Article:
It was a Tuesday, but she was at The Kaphenia, to catch up on her studies. She placed her bag on the chair and a textbook on the table and settled down on her seat. She brushed her hair aside and drew a long breath.
“Having a bad day?” I said. She didn’t answer.
She drank from her bottled water, took down her glasses and rubbed her eyes.
“Do you find life easy?” she said.
“Not in the least,” I said. “Is this about school?”
“Not just school, but everything. Life, everything. I’ve just begun Med School, and already I am overwhelmed.”
“They say the toughest years in Med School are the first two.”
“You have no idea. Actually, it’s hard from day one until the day you retire. But it’s not just that, it’s everything else. Life.” She drew another breath. “I live with my sister at home, and she has five kids. Imagine that, five kids running around the apartment with only my sister, mother, brother, and a yaya to look after them. That’s not enough manpower. I mean, to take care of five kids you need an army of people. Don’t get me wrong, I love kids, they’re adorable, but… I help out occasionally. But I have too little time to spare. My energy is already spent by the time I get home from school. Then, I look after the kids for a while, do a few chores, talk to the rest of the family, and so on. Before I know it, I have too little time left for studying. That’s why I am seldom home early. I stay at the library or at fast food restaurants with my block mates. My life is hard, but I guess that’s nothing compared to what my sister is going through. Without a husband and a steady income to depend on, she can barely keep her wits together. I’m sorry for unloading on you like this. Thank you for listening. I feel better now.”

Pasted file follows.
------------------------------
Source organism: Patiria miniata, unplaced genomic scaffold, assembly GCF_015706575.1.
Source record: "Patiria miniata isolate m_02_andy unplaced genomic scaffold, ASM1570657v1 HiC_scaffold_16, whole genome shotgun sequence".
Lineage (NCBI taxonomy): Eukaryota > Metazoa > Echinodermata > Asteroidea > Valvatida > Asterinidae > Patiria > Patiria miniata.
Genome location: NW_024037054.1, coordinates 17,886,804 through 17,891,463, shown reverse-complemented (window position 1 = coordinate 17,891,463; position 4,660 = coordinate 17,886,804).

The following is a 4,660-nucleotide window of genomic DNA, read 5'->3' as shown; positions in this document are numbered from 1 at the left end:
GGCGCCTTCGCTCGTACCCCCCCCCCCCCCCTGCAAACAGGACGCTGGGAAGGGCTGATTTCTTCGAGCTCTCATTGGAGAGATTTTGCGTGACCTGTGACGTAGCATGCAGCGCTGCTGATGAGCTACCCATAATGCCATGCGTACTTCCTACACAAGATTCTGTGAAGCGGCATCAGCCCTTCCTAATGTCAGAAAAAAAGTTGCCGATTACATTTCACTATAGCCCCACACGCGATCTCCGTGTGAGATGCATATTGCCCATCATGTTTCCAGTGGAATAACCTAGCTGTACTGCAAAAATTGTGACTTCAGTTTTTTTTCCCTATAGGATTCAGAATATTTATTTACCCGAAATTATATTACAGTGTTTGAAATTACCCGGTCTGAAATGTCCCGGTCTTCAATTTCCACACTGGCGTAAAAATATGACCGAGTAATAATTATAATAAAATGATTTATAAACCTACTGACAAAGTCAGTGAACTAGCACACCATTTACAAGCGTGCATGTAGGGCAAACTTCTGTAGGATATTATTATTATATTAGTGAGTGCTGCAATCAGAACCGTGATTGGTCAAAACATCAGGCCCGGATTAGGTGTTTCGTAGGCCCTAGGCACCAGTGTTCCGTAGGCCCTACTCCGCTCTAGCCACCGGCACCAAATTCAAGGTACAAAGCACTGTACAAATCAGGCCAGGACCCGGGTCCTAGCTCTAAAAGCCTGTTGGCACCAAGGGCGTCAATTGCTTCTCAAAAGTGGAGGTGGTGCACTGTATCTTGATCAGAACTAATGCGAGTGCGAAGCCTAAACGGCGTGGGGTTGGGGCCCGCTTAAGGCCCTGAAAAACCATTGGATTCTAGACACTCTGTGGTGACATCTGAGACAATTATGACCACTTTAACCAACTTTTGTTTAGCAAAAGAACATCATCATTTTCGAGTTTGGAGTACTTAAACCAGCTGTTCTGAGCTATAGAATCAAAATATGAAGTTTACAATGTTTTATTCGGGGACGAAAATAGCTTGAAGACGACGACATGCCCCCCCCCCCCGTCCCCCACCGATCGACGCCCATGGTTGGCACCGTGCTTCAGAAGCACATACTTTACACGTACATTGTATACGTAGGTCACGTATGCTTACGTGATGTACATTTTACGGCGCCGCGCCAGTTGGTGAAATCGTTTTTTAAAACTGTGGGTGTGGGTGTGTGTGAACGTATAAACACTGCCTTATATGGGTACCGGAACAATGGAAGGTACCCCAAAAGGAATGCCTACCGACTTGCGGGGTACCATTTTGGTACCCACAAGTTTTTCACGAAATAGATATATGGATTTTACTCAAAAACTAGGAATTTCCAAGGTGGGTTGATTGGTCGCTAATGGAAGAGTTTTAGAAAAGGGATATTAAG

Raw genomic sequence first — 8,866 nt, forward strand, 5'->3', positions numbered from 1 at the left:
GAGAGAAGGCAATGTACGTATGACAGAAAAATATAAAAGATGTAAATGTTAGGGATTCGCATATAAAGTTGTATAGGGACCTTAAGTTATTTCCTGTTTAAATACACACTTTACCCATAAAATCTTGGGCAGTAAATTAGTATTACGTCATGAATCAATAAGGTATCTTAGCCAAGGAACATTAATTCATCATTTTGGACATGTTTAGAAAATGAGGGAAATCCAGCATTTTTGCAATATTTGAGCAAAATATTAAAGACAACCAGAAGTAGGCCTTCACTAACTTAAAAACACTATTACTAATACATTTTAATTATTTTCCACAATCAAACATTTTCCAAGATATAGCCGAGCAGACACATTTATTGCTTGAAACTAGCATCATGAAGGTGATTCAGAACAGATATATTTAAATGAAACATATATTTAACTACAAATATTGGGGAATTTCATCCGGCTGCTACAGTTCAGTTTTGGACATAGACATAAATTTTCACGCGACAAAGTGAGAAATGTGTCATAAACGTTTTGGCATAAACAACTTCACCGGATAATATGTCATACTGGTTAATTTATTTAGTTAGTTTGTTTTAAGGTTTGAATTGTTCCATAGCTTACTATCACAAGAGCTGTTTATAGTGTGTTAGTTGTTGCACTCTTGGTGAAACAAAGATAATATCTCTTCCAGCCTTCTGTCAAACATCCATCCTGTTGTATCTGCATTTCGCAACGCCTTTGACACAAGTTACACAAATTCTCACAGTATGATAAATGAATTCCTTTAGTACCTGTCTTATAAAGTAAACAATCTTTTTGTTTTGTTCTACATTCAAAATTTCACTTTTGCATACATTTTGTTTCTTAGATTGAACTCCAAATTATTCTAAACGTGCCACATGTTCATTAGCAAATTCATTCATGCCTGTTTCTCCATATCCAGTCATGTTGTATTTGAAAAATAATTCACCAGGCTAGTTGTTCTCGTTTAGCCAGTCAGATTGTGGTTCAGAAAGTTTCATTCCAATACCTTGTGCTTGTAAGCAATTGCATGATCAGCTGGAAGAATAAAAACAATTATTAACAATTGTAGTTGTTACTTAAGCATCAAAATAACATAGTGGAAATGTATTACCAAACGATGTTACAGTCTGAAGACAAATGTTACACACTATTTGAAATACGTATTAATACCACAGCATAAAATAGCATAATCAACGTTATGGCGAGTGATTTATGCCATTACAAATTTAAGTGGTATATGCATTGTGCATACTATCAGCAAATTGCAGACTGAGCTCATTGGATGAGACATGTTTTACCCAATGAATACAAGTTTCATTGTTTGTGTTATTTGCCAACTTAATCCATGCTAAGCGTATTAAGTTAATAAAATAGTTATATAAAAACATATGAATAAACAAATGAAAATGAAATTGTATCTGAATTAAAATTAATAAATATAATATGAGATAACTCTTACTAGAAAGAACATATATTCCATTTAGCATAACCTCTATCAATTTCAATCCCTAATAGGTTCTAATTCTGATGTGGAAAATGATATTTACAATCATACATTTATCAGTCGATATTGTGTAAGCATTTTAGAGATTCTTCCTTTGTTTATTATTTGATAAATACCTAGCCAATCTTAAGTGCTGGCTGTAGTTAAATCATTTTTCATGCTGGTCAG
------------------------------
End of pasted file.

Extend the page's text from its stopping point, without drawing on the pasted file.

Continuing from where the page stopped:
“Would you like some tea?”
She took out her notebooks and pencil case. She played with the marker with her fingers. I took the cup of tea to her, placed it beside her books.
I went back to my counter and tied the aphron around my waist. I finished washing the rest of the cups and saucers from the sink and dried my hands. I then cleaned the portafilters and jotted down something on my ledger. There was a couple sitting next to the window; they appeared lost in each of their books. I had lined the walls of the cafe with bookcases filled with books, and I had arranged them according to genre. My business idea started out as a bookshop, but since I’m fond of coffee, I added the cafe months later. The books are for sale, but anyone can browse them for free. Sales are usually slow during office hours.
“How’s life?” Pelagia said.
“Same as always,” I said.
“I envy you.” She was now flashing a tired smile. “I envy your lifestyle. This kind of life can’t be hard. I mean, you’re doing what you love. You’re not trapped in some office cubicle from 8 to 5. Your time is more flexible. You are your own boss.”
I chuckled. “It’s not as easy and ideal as it sounds.”
“Oh? If I had a choice, I would want to have my own business. Be my own boss. Hire my own people. Do the things I really love. Read books. Sell books. Sell coffee.”
“You wouldn’t become a doctor.”
“I wouldn’t become a doctor.”
“Would that make you happy? Would life be easier for you that way?”
I smiled and shrugged my shoulders. I didn’t know what to say.